Southern California Coastal & Inland Valleys
Snip, don't pull, spent pea vines
When removing spent pea vines, cut them off at the soil level rather than pulling them out. The roots should have nodules that contain excess nitrogen from their fixation process, and this nitrogen is released into the soil as the roots decompose, available for the next crop's roots.
Sprinkle tomato hornworms
When hand-picking those hard-to-see tomato hornworms, sprinkle the plants lightly with water first. Then, as the hornworms wiggle to shake off the water, you can easily see them and remove them.
Stop irrigating when garlic, onions and shallots begin drying
When foliage on garlic, bulb onions, and shallots begins to dry naturally later this month, stop irrigating. This will encourage the dry outer layers to form on the bulbs--necessary for long storage. When about half of the foliage slumps to the ground naturally, bend the rest to initiate this maturing. The bulbs will be ready for harvest when the foliage is thoroughly dry and crisp.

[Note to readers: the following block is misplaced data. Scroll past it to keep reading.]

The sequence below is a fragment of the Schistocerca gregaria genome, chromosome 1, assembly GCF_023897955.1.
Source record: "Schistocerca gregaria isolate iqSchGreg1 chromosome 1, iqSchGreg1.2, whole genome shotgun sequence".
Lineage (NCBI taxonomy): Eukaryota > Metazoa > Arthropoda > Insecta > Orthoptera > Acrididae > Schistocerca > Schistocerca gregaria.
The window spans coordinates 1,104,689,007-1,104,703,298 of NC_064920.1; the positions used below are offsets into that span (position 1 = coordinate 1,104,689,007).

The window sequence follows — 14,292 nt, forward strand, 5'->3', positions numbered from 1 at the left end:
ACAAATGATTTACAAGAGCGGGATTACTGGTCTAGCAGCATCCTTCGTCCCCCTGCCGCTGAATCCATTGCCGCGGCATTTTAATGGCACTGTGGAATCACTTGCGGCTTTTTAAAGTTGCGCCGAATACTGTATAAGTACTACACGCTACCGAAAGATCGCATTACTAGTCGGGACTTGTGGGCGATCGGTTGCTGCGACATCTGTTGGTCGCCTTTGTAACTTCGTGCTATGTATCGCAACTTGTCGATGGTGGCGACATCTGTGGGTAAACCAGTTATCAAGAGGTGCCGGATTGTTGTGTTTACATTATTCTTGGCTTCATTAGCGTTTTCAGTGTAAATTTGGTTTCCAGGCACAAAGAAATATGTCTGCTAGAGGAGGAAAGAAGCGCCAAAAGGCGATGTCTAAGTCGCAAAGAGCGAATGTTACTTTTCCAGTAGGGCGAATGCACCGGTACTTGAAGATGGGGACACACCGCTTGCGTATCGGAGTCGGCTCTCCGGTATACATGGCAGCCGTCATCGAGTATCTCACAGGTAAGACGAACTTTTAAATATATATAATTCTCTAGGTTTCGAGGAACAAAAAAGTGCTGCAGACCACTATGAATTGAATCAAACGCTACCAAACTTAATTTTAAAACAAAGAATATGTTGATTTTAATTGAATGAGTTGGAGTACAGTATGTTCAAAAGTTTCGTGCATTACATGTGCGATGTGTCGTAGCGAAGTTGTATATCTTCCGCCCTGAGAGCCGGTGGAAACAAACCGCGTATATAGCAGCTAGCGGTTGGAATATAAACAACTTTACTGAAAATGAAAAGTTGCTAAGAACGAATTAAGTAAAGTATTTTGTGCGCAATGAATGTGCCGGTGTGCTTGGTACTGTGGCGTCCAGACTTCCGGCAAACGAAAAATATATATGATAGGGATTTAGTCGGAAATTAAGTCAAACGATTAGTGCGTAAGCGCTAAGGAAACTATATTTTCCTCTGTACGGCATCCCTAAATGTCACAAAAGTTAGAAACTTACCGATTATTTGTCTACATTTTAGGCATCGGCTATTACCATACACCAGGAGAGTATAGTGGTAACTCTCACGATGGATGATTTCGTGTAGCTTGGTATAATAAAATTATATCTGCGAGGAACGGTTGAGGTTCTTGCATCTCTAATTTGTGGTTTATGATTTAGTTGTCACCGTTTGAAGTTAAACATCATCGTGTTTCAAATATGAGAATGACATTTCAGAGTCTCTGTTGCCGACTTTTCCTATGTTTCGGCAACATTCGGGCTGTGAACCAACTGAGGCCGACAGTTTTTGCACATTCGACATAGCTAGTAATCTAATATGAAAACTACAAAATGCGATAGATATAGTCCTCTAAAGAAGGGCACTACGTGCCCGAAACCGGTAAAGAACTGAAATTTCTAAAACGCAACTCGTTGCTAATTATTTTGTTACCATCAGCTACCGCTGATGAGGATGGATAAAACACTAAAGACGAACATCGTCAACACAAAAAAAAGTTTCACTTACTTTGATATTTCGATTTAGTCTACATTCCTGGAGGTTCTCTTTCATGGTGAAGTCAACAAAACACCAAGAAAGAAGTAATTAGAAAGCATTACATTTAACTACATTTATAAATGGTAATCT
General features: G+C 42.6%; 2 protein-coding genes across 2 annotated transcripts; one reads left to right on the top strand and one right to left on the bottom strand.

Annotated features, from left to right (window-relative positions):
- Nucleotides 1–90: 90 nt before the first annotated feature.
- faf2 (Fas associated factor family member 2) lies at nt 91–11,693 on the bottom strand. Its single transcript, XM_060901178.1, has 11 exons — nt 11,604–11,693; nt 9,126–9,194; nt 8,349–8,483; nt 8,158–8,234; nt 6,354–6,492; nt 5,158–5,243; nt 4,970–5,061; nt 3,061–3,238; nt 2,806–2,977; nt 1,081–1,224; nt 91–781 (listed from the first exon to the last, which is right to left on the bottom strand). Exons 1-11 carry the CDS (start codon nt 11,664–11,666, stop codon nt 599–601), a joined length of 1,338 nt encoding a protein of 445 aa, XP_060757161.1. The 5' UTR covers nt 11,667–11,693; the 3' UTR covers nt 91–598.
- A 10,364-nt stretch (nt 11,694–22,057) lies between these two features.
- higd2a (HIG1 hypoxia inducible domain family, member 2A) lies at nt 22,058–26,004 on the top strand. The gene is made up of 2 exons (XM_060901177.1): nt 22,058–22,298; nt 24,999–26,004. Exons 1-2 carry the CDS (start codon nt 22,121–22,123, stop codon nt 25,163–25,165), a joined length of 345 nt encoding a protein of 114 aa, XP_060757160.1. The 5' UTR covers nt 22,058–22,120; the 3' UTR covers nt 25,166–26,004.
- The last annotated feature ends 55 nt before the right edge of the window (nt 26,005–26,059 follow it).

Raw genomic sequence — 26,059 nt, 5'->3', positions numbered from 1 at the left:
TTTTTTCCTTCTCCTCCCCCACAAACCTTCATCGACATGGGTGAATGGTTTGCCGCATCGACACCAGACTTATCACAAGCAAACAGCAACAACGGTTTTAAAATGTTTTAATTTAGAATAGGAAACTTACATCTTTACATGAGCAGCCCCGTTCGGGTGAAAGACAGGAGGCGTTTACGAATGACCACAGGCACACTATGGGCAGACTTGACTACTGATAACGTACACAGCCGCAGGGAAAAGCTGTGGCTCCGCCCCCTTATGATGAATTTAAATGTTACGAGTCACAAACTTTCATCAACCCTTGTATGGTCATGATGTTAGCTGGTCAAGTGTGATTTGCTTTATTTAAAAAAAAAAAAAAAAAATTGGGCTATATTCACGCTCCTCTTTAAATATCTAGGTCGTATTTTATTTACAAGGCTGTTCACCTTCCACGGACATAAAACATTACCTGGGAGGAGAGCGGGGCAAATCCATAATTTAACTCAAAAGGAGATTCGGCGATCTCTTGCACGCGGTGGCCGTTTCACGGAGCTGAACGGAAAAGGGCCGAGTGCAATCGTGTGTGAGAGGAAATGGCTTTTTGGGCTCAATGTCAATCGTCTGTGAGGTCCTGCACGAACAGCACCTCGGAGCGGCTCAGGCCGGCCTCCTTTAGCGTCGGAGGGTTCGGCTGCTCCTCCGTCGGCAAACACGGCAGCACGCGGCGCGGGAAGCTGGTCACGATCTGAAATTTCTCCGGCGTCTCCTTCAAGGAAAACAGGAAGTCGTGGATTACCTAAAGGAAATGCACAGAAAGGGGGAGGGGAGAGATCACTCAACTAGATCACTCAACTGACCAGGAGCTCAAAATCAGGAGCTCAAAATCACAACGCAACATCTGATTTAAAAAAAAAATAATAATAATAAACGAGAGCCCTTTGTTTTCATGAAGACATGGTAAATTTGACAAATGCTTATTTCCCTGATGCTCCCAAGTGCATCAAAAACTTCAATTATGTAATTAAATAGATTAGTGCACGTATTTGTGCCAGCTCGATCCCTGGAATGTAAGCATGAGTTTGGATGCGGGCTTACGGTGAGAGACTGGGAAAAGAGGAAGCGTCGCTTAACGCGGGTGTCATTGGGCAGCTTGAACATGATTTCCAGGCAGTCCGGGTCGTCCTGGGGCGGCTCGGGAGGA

Fertilize strawberries with a balanced fertilizer now and after each heavy fruit-bearing period for continued strong growth and fruit set. A seaweed and fish emulsion solution offers many micronutrients which encourage sweetness and flavor. Avoid mulching with manure, however, as strawberries are not tolerant of salt, and manure (especially chicken) has a relatively high level. Even with excellent irrigation and drainage, summer heat will cause this saltiness to burn the berry plants.
Leave spring-blooming bulb foliage
Remove faded blooms and seedpods from spring-blooming bulbs, but leave the foliage on until it dies back naturally. Apply a balanced fertilizer for next year's strong growth and bloom. When the foliage has died back completely and is crisp, crumble it onto the soil surface to replenish the precise balance of nutrients that the roots pulled up for the foliage and bloom.